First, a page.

One of my biggest issues as a bisexual campaigner is to tackle how we conduct sexual health research.
Last week’s Public Health England report demonstrated an issue we face again and again.
Their latest study found gonorrhea and syphilis cases are surging among gay and bisexual men.
Research like this classify gay and bisexual men as the same thing. But even though other studies have found bi men are more at risk of STIs, their public health needs are often unmet.
Why is treating gay and bi men’s sexual health the same an issue?
It’s so basic, it’s baffling but here we go. Gay men only have sex with men and bisexual men could be having sex with men or/ and women. How can you not assess these two forms of sexuality separately when looking at sexually transmitted infections?
I do understand the perspective that what they are really doing is grouping together ‘men who have sex with men’ because they have unique health risks.
But from a practical point of view, that simply doesn’t work. You are only taking in to account part of a bi man’s sex life. It is the most obvious form of bi erasure. ‘We are only going to take in to account the sex you have with men. The fact you have sex with women will be omitted from the research.’
Limited studies that do look at gay and bi men differently have found startling results.
One study argued rates of HIV in bisexual men is closer to those of heterosexual men than gay men.
The truth is, this is a large scale failing on the part of sexual health research. It endangers bisexual men like myself.
Sexual health issues unique to bisexual men are ignored because it doesn’t correlate with what gay men are dealing with.
For example, no sexual health research has ever surveyed bisexual men to see if they are more or less likely to use a condom with a man or a woman. From my own interactions with other bi men, I’ve long suspected there could be a discrepancy in condom use. However, because such an issue doesn’t impact gay men, I have no research to prove this point. As a consequence, if I am right it means no effort is being put in to improving condom use by bisexuals.
Bisexual sexual health impact
If we wanted to play the discrimination card, you could argue an unintentional consequence of all this research encourages bi men to see sex with men as too dangerous. It may push them to be more comfortable with women.
For gay men, highlighting specific risks they are more susceptible too is good practice. But for bisexual men who have the option of sex with men and women only showing them negative realities of having sex with men could be off-putting. Obviously, no research has ever asked bisexual men if sexual health reporting makes them more cautious about having sex with men than they are women, so we will just leave that as wild speculation at this point.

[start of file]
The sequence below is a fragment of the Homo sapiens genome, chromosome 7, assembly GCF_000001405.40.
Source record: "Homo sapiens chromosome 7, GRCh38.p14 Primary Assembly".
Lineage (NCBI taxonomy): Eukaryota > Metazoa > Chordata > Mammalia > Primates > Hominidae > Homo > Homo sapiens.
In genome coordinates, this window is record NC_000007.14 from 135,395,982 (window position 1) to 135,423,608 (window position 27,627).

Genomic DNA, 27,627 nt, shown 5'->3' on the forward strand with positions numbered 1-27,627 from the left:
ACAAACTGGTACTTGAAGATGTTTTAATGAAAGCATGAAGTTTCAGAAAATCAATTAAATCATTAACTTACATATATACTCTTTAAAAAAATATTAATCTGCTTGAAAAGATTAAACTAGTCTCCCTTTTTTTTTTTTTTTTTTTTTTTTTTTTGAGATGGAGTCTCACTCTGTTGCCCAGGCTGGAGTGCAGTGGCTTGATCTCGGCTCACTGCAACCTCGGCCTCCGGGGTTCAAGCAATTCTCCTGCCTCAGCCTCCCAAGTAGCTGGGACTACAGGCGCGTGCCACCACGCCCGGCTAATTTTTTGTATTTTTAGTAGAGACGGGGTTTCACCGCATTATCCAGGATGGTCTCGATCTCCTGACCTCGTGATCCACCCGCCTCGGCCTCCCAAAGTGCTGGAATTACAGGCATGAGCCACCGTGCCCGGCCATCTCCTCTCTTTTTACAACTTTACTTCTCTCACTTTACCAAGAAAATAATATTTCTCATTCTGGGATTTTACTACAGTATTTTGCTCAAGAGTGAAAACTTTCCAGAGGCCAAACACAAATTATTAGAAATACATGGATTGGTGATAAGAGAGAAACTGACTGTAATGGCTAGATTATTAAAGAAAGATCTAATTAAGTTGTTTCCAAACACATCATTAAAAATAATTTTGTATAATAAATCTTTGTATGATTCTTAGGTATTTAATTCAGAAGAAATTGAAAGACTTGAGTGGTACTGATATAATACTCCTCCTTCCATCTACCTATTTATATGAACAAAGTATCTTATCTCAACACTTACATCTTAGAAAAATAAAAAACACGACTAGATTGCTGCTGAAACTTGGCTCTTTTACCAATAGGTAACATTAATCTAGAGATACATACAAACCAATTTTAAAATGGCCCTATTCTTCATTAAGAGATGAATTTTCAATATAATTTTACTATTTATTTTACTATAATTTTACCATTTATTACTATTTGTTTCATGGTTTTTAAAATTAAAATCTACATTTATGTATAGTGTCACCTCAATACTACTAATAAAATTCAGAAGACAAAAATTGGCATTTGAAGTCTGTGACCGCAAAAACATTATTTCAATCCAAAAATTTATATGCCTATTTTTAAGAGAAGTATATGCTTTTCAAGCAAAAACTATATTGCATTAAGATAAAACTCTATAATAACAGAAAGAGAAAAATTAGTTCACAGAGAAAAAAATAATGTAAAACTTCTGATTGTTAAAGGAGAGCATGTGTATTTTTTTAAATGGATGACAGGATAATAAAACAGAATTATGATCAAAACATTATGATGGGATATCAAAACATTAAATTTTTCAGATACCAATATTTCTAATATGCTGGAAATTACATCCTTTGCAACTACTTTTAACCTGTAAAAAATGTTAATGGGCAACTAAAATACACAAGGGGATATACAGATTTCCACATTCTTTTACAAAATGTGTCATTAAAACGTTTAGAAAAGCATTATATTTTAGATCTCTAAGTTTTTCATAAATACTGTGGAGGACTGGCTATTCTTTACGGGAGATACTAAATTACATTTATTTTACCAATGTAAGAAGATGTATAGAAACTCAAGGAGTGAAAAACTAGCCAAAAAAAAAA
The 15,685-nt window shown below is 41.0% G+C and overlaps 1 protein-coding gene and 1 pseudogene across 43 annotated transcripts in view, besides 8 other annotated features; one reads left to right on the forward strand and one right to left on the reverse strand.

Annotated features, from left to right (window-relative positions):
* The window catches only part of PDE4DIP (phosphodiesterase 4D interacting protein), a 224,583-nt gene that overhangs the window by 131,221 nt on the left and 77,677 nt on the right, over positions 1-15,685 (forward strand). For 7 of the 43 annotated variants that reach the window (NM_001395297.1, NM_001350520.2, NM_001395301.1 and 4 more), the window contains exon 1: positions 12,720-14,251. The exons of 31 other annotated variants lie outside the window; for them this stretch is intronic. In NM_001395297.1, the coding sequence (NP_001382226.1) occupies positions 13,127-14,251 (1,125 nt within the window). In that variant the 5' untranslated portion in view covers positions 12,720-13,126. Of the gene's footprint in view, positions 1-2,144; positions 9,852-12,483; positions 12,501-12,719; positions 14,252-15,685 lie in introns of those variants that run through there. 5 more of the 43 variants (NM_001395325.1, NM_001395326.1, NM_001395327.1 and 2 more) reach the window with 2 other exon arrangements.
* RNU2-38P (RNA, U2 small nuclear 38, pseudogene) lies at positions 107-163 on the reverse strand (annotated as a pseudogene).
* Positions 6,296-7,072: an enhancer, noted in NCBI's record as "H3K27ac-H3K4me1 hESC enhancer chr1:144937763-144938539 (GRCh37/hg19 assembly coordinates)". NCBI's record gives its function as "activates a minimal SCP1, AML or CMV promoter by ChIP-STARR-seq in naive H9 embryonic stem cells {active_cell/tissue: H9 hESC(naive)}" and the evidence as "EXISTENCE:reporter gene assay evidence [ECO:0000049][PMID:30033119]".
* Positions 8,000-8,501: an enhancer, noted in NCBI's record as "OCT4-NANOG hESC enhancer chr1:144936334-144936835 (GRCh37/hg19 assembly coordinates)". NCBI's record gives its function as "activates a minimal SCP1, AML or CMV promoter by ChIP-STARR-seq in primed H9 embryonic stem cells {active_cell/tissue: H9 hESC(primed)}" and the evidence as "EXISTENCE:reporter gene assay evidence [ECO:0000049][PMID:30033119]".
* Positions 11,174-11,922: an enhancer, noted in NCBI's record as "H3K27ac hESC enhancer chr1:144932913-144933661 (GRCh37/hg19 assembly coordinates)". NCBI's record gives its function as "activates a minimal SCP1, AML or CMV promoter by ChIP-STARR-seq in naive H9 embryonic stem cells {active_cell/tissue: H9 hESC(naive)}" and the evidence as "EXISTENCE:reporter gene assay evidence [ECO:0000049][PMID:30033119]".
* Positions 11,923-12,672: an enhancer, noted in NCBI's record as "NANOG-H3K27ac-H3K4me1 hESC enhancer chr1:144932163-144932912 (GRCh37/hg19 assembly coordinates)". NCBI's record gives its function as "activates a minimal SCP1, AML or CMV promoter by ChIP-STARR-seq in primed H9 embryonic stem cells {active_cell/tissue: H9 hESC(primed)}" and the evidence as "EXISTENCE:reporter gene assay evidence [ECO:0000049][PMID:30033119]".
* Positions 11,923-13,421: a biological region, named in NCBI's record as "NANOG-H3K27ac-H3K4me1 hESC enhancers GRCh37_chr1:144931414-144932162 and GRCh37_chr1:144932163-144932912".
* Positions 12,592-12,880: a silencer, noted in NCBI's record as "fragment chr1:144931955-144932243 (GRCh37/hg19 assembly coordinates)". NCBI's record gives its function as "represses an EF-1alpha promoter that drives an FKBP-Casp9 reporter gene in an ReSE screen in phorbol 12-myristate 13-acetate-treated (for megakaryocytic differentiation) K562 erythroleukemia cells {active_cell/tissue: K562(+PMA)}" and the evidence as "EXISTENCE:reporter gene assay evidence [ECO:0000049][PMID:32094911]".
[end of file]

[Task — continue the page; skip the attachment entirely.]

More insidiously, the overall consequence is that bisexual men are being disenfranchised from the conversation about safe sex.
London Assembly Health committee found that bisexual people, and those who come under the + category, report that their identity is frequently misunderstood or simply erased by health professionals.
As a consequence, another study found there is a substantial gap in knowledge specifically on bisexual health needs still remains.
Feeling their bisexuality won’t be taken seriously, only 33% of bisexuals feeling comfortable sharing their sexual orientation with their general practitioner.
If we want to change this, we need to make the effort to bring bi men in to the sexual health conversation.
Time to take bisexuals seriously
What we need to see is research that reflects bi men’s experience. Statistics should be available on issues such as condom use, unplanned pregnancy and the most common STIs.
We then need targeted health campaigns telling bisexual men how to protect themselves.
From my own experience, we need to do a better job educating sexual health professionals. Doctors must know bisexuality exists and be educated on their sexual health risks.
As the American Journal of Preventive Medicine reported, men who have sex with men and women — regardless of whether they identify as bisexual — have distinct health care needs.
They could also do more to target bisexuals. I’m not tooting my own horn here but I’m pretty well known for being bisexual. I’ve written for most major sites, appeared across TV and radio and have a weekly column. You would think organizations might reach out to ask me to help promote their bisexual survey/ service – but no.
All I’m asking for is some specific research to help bi men make informed decisions about their sexual health. It’s not unreasonable to ask that bisexual men be looked at separately to gay men.
And until that becomes the new way of working, this bisexual activist will continue to say: the majority of sexual health research is fake news.
Lewis Oakley is a weekly bisexual correspondent on Gay Star News. Follow him on Twitter.